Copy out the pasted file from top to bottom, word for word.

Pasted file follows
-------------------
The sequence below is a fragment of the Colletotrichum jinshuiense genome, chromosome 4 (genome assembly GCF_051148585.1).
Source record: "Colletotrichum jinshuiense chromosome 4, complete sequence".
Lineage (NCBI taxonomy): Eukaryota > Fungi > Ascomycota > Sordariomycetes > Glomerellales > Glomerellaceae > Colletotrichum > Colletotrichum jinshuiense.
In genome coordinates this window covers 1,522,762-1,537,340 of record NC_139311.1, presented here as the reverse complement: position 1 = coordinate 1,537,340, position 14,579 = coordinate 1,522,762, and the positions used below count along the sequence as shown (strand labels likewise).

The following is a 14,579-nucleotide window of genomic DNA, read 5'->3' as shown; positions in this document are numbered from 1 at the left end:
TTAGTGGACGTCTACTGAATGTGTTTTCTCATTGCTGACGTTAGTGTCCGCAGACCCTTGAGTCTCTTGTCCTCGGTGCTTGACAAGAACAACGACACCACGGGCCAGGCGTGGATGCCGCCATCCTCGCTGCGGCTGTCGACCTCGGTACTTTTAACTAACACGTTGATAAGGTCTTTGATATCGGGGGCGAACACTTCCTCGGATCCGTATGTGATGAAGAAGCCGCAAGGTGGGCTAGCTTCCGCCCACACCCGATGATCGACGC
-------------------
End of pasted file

The sequence below is a fragment of the Colletotrichum jinshuiense genome, chromosome 4 (genome assembly GCF_051148585.1).
Source record: "Colletotrichum jinshuiense chromosome 4, complete sequence".
Lineage (NCBI taxonomy): Eukaryota > Fungi > Ascomycota > Sordariomycetes > Glomerellales > Glomerellaceae > Colletotrichum > Colletotrichum jinshuiense.
In genome coordinates this window covers 1,522,762-1,537,340 of record NC_139311.1, presented here as the reverse complement: position 1 = coordinate 1,537,340, position 14,579 = coordinate 1,522,762, and the positions used below count along the sequence as shown (strand labels likewise).

The following is a 14,579-nucleotide window of genomic DNA, read 5'->3' as shown; positions in this document are numbered from 1 at the left end:
TTAGTGGACGTCTACTGAATGTGTTTTCTCATTGCTGACGTTAGTGTCCGCAGACCCTTGAGTCTCTTGTCCTCGGTGCTTGACAAGAACAACGACACCACGGGCCAGGCGTGGATGCCGCCATCCTCGCTGCGGCTGTCGACCTCGGTACTTTTAACTAACACGTTGATAAGGTCTTTGATATCGGGGGCGAACACTTCCTCGGATCCGTATGTGATGAAGAAGCCGCAAGGTGGGCTAGCTTCCGCCCACACCCGATGATCGACGC